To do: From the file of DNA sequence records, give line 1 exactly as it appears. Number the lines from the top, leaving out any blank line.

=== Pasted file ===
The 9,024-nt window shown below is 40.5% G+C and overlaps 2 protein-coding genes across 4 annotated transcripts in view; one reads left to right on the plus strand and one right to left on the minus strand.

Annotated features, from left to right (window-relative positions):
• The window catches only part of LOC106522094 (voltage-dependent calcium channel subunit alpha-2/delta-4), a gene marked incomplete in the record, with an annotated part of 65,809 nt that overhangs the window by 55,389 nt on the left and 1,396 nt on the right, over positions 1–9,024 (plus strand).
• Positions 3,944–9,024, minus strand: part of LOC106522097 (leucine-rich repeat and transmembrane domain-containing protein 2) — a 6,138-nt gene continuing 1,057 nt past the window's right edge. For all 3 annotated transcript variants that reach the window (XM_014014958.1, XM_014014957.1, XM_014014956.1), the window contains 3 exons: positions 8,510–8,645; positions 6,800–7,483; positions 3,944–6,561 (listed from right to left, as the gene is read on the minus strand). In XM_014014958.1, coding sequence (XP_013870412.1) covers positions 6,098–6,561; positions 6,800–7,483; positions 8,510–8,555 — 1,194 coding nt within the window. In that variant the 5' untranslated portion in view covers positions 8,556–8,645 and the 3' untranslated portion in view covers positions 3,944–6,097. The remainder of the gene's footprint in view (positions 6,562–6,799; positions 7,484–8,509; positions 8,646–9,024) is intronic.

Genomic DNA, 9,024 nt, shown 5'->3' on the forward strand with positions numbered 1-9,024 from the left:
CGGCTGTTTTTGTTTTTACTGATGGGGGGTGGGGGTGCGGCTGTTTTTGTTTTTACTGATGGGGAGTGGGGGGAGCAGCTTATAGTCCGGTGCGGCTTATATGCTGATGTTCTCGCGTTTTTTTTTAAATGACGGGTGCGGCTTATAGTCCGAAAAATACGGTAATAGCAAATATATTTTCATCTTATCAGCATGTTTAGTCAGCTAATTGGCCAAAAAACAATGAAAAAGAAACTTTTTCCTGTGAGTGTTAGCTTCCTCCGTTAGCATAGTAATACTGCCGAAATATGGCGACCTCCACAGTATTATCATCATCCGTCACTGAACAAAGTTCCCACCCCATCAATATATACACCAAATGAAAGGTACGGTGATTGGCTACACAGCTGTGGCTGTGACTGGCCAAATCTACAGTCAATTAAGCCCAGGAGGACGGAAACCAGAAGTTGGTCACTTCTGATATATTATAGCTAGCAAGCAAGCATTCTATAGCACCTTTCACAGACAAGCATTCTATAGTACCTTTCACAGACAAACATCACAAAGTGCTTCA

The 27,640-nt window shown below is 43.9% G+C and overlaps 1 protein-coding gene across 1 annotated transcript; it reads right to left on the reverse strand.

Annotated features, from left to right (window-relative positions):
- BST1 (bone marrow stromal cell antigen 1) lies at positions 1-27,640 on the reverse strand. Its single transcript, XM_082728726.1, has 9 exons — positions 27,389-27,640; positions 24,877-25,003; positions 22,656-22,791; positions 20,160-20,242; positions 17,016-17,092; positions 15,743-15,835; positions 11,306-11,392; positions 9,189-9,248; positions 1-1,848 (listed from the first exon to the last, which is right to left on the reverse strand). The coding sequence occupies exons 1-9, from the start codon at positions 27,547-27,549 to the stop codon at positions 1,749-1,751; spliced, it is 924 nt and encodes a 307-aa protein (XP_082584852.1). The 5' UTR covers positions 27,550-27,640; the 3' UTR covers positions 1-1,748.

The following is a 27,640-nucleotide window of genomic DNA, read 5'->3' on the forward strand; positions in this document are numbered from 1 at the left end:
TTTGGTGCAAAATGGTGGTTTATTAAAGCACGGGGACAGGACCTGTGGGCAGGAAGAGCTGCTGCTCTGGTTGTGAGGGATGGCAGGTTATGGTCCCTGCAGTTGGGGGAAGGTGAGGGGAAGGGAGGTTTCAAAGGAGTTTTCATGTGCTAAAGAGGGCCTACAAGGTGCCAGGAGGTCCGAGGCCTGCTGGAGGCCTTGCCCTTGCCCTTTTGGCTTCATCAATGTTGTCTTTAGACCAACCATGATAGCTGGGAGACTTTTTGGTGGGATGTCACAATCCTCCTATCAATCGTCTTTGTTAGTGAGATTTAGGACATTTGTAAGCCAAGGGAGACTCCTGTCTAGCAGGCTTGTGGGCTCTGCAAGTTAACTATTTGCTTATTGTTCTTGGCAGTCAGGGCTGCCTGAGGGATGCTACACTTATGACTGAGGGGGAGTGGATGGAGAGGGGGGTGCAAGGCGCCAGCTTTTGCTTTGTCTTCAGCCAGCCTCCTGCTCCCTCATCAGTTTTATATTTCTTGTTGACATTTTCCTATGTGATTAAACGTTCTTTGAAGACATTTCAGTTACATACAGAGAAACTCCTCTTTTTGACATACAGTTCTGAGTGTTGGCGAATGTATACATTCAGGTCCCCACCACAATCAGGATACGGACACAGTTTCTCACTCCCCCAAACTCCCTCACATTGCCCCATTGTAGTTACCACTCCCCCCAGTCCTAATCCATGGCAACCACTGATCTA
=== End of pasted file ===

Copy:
The 9,024-nt window shown below is 40.5% G+C and overlaps 2 protein-coding genes across 4 annotated transcripts in view; one reads left to right on the plus strand and one right to left on the minus strand.